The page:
Good students will learn to design for injection moldability as well as other processes without any need for demonstration, factory visits are a better way to get an insight into the industry and usually don’t cost much if anything.
A great middle way can be to develop ‘experimentation platforms’ - develop some basic robots that students can use to program interactions and movements, even convert into a machine of their own design by having it act as the frame for their design.
Similarly, you can establish a materials laboratory where people can get a sense for all kinds of materials together with all current know-how.
For product testing and photography, having a simulated environment is also a great idea. A single order from Ikea together with some cameras and other sensing technologies can bring you all you need to develop your own living room lab. The in-context photos students can make there are also great PR for the faculty.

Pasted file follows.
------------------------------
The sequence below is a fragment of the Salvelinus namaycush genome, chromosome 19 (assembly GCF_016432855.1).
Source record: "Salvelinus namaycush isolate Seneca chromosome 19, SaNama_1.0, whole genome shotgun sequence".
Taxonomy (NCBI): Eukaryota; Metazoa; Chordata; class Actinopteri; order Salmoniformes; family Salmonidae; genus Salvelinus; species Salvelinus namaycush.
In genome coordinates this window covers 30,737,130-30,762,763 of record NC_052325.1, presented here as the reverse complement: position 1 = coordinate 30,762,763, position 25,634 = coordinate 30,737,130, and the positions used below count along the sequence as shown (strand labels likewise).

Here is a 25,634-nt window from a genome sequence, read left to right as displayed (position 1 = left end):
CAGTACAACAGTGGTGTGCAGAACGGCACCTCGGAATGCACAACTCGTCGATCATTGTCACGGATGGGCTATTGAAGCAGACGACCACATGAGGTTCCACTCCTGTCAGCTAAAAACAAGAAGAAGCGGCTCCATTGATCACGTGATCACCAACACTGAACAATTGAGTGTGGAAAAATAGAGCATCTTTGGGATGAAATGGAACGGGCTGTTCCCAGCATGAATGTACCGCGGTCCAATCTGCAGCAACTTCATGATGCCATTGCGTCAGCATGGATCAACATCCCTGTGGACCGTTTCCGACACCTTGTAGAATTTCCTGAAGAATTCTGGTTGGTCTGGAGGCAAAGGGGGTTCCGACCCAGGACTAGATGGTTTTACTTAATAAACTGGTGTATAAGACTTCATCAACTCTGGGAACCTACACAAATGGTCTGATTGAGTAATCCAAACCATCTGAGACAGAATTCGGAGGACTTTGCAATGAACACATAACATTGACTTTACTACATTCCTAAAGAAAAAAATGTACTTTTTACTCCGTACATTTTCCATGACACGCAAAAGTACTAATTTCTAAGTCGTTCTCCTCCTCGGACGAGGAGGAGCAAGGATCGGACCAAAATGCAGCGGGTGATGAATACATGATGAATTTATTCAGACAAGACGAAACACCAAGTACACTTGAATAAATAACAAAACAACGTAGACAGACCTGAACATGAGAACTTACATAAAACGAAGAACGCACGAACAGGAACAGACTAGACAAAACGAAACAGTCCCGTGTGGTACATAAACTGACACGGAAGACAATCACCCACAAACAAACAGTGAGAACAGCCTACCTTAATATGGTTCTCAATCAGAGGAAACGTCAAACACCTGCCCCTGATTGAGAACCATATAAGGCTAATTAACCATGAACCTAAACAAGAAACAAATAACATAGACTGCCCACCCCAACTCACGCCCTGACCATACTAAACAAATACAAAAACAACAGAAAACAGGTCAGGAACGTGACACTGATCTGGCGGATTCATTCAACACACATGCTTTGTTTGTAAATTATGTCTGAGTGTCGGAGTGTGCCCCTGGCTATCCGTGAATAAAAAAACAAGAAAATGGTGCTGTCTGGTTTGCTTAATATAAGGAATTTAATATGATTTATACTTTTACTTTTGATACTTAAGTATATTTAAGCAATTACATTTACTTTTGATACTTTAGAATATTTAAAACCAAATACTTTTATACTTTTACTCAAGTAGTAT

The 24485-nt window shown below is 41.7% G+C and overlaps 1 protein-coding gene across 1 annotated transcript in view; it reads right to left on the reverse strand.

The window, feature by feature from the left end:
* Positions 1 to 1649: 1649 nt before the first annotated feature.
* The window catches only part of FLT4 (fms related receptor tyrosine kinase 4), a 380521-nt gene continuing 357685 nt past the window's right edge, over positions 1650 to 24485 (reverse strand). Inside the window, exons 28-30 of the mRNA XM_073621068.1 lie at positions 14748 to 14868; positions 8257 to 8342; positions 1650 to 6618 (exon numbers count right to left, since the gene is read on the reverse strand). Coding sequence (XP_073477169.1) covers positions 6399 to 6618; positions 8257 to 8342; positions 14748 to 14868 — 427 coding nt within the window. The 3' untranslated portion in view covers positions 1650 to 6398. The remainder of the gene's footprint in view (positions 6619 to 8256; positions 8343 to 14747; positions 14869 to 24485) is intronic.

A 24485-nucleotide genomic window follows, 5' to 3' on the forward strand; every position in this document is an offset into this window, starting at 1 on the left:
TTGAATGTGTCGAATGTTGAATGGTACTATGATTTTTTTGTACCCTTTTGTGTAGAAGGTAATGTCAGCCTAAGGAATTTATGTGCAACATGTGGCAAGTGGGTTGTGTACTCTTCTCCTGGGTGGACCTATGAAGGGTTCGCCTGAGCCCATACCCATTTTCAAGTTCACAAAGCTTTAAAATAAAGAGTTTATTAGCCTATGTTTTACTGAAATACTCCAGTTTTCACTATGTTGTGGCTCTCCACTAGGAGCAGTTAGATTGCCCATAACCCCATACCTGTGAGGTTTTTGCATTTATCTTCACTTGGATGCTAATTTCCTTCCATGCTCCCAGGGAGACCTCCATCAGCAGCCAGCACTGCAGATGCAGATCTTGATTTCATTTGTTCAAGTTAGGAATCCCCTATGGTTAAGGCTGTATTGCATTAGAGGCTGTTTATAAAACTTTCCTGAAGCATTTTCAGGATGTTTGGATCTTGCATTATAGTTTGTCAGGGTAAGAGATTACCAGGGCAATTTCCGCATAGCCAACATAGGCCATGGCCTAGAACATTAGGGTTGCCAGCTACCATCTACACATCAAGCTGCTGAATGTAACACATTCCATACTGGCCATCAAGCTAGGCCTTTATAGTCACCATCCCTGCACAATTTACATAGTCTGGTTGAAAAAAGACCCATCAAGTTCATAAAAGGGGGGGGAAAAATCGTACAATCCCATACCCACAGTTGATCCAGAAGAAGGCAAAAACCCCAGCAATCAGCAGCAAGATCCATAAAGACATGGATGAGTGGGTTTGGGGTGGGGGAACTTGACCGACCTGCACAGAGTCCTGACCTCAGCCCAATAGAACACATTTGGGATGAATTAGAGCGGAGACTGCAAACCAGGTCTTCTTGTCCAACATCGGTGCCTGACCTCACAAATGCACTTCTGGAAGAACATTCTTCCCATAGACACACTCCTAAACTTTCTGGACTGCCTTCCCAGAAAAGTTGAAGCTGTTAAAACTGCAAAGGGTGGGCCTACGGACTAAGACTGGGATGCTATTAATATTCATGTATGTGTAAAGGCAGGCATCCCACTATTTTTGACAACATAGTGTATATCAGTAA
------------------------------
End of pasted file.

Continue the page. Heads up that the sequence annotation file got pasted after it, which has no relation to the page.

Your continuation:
For $10K, I’d give 20 students a $500 budget (or however you want to divvy it up) to spend at the local 3D print house.
Buy a printer, you are stuck with 1 material. One size does not fit all.
Or make sure you restock the consumables for your shop. Saw blades, xacto blades, pliers, wrenches, hot glue guns, ren shape, balsa foam, foam core, tape, markers. I could blow that $10K without breaking a sweat.
What I don’t understand is the need for any specialty item. Maybe I am an asshat who wants you to get off my lawn, but your sole purpose is communicate solutions. Specialty items only narrow your focus, you should broaden your focus if you want to be successful.